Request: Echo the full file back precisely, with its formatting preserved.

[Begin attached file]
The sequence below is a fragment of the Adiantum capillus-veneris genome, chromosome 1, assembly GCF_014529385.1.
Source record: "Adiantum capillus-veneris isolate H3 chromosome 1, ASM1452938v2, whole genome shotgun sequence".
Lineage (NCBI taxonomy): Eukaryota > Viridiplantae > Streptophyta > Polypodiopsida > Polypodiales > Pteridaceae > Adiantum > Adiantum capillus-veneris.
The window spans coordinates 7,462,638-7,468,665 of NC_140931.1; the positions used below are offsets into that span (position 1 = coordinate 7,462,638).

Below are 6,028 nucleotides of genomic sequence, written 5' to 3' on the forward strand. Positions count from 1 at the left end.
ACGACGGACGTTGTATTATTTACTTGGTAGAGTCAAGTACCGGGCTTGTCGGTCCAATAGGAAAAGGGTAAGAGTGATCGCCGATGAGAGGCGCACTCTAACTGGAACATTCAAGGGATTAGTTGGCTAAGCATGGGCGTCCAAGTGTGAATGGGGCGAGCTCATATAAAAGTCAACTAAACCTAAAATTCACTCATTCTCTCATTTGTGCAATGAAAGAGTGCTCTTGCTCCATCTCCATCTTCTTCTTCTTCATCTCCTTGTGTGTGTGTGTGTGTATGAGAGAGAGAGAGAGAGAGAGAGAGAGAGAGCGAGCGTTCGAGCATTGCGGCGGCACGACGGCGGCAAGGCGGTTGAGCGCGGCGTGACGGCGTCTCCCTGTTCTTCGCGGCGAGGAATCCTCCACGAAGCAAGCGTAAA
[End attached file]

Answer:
The sequence below is a fragment of the Adiantum capillus-veneris genome, chromosome 1, assembly GCF_014529385.1.
Source record: "Adiantum capillus-veneris isolate H3 chromosome 1, ASM1452938v2, whole genome shotgun sequence".
Lineage (NCBI taxonomy): Eukaryota > Viridiplantae > Streptophyta > Polypodiopsida > Polypodiales > Pteridaceae > Adiantum > Adiantum capillus-veneris.
The window spans coordinates 7,462,638-7,468,665 of NC_140931.1; the positions used below are offsets into that span (position 1 = coordinate 7,462,638).

Below are 6,028 nucleotides of genomic sequence, written 5' to 3' on the forward strand. Positions count from 1 at the left end.
ACGACGGACGTTGTATTATTTACTTGGTAGAGTCAAGTACCGGGCTTGTCGGTCCAATAGGAAAAGGGTAAGAGTGATCGCCGATGAGAGGCGCACTCTAACTGGAACATTCAAGGGATTAGTTGGCTAAGCATGGGCGTCCAAGTGTGAATGGGGCGAGCTCATATAAAAGTCAACTAAACCTAAAATTCACTCATTCTCTCATTTGTGCAATGAAAGAGTGCTCTTGCTCCATCTCCATCTTCTTCTTCTTCATCTCCTTGTGTGTGTGTGTGTGTATGAGAGAGAGAGAGAGAGAGAGAGAGAGAGAGCGAGCGTTCGAGCATTGCGGCGGCACGACGGCGGCAAGGCGGTTGAGCGCGGCGTGACGGCGTCTCCCTGTTCTTCGCGGCGAGGAATCCTCCACGAAGCAAGCGTAAA